Boeing’s maritime surveillance aircraft (MSA) demonstrator will soon take to the skies.

Aircraft modifier Field Aviation tells Flightglobal that structural conversions on the aircraft, a Boeing-owned Bombardier Challenger 604 business jet, are nearly complete and that it is “nearing” the first flight test.

Toronto-based Field declines to provide a more specific timeframe, but adds that flight testing is on track to conclude by the end of the year.

Following airworthiness flight tests with Field the aircraft will undergo systems testing with Boeing, which has said the MSA will be ready for production in 2015.

Boeing MSA in flight 2 640px

Boeing's maritime surveillance aircraft demonstrator. Courtesy Boeing.

Field and Boeing have teamed on the project to offer a Challenger-based offshore surveillance and patrol aircraft that has advanced mission systems but is more affordable than Boeing’s 737-based P-8 Poseidon.

The MSA won’t be as capable as the P-8. But it will cost around $55 million to $60 million, roughly one-third of the P-8’s price, according to Field.

Though the demonstrator is a Boeing-owned Challenger 604, future aircraft will be based on Bombardier’s updated Challenger 605. It will have a range of about 2,500nm (4,630km) and an eight-to-nine hour endurance.

The aircraft is targeted at militaries, coast guards and other government operators worldwide, a market Boeing estimates is worth $10 billion during the next ten years.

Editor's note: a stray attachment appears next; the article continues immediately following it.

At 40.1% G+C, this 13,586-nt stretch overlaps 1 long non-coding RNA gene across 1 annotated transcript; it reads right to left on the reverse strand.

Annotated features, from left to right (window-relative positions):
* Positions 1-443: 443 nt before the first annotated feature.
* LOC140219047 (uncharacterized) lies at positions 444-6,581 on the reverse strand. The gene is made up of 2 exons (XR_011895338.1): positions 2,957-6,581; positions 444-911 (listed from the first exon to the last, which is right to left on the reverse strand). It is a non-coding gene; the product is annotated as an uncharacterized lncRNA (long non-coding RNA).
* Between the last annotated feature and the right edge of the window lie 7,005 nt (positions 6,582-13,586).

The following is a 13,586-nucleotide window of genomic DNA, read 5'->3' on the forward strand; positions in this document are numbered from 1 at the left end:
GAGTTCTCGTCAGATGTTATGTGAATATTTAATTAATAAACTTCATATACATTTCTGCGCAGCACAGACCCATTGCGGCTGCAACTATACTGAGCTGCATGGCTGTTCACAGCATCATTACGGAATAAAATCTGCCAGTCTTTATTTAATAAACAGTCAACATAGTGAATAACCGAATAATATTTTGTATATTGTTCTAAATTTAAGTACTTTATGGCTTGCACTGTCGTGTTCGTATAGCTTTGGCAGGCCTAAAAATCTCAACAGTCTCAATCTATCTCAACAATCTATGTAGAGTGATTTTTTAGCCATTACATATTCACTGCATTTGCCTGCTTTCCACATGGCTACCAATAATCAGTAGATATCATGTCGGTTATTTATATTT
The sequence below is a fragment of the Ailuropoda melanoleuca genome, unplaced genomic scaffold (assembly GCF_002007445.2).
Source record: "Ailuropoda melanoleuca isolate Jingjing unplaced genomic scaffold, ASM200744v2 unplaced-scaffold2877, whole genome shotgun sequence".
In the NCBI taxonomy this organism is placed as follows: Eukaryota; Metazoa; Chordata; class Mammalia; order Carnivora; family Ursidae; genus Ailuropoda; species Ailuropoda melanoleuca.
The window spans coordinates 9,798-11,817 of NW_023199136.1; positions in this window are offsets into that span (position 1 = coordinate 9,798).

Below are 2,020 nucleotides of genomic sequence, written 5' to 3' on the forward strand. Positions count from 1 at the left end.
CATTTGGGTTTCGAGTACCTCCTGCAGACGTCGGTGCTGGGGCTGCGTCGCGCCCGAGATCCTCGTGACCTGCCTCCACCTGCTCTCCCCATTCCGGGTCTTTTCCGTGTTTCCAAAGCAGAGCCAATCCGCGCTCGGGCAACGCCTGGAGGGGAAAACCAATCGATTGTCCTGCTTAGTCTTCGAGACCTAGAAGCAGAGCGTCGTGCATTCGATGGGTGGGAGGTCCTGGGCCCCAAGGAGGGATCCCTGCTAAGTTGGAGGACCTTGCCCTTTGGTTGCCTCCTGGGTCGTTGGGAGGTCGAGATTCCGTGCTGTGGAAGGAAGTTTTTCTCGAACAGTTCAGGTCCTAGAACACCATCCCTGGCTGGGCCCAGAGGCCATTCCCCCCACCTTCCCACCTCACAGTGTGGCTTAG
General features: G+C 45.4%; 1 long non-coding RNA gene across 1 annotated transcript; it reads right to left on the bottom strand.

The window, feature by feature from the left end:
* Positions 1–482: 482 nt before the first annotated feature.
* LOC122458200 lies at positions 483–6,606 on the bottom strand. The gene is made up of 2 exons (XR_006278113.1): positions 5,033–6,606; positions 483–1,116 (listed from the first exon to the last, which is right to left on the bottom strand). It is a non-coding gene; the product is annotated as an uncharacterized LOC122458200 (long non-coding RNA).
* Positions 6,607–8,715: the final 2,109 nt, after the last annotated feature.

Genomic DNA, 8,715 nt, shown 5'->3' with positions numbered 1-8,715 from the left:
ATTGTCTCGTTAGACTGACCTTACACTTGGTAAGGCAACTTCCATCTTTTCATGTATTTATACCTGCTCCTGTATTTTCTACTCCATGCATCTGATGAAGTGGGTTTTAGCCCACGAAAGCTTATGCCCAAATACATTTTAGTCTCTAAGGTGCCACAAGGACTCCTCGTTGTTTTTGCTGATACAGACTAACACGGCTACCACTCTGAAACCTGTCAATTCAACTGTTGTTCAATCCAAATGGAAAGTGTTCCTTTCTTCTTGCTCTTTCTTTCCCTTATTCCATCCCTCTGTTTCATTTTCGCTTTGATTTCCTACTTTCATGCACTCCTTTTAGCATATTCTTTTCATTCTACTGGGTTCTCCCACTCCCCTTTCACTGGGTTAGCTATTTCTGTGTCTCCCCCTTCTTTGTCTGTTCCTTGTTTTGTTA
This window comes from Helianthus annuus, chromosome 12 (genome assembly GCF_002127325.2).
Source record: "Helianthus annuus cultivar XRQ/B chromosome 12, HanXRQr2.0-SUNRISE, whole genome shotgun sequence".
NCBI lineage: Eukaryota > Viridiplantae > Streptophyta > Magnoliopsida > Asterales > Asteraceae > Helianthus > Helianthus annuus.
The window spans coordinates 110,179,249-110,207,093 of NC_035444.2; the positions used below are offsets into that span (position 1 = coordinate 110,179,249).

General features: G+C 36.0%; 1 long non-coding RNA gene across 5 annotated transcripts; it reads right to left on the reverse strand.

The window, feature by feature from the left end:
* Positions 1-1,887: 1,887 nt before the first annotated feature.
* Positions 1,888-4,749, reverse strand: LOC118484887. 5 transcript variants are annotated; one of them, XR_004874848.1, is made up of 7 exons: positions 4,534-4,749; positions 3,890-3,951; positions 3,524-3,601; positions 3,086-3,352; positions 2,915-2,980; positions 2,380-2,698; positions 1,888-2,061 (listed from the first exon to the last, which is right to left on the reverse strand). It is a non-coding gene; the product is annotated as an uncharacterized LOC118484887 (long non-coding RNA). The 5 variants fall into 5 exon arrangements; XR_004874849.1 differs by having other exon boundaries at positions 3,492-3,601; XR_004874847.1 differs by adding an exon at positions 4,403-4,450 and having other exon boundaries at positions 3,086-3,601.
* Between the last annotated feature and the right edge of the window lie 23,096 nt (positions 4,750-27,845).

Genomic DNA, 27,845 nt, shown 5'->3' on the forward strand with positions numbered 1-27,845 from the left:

Boeing has identified 20 to 30 potential customers and thinks it could sell 150 to 200 modifications, says Field.

The base version of the MSA will be manned by two pilots and three system operators, and will be offered with a Selex ES Seaspray 7300 maritime surveillance radar and a FLIR Systems Star Safire 380 electro-optical and infrared sensor.

Options include two additional crew stations and equipment like satellite communications and a side-looking airborne radar (SLAR), says Field.

Future aircraft could also be outfitted with weapons mounted on wing hard-points.


Field is confident the MSA won’t suffer pitfalls that affected previous small-jet-based surveillance aircraft projects, such as Lockheed Martin’s aerial common sensor programme.

The US government terminated that project in 2006 because the electronics’ power, weight and cooling requirements overwhelmed the Embraer ERJ-145 platform.

Field says the MSA will have plenty of power and adequate cooling fans and air ducts.

And power requirements of modern electronics have declined as the technology has been commercialised, Field says.

Also, the MSA has no launch customer.

That’s important, according to Field, because launch customers can sometimes demand more capability than an aircraft can supply.

“Sometimes military organisations try to drive you beyond a point that is reasonable,” Field says. “You have to acknowledged there is a limit.”

The company notes it has experience converting other civilian aircraft into patrol aircraft.

Field is working with Canada’s Viking Air to produce the Guardian 400, a coastal patrol aircraft based on the DHC-6 Twin Otter Series 400.

Field has also converted de Havilland Canada Dash-8s into coastal patrol aircraft for Australia and the US Customs and Border Protection.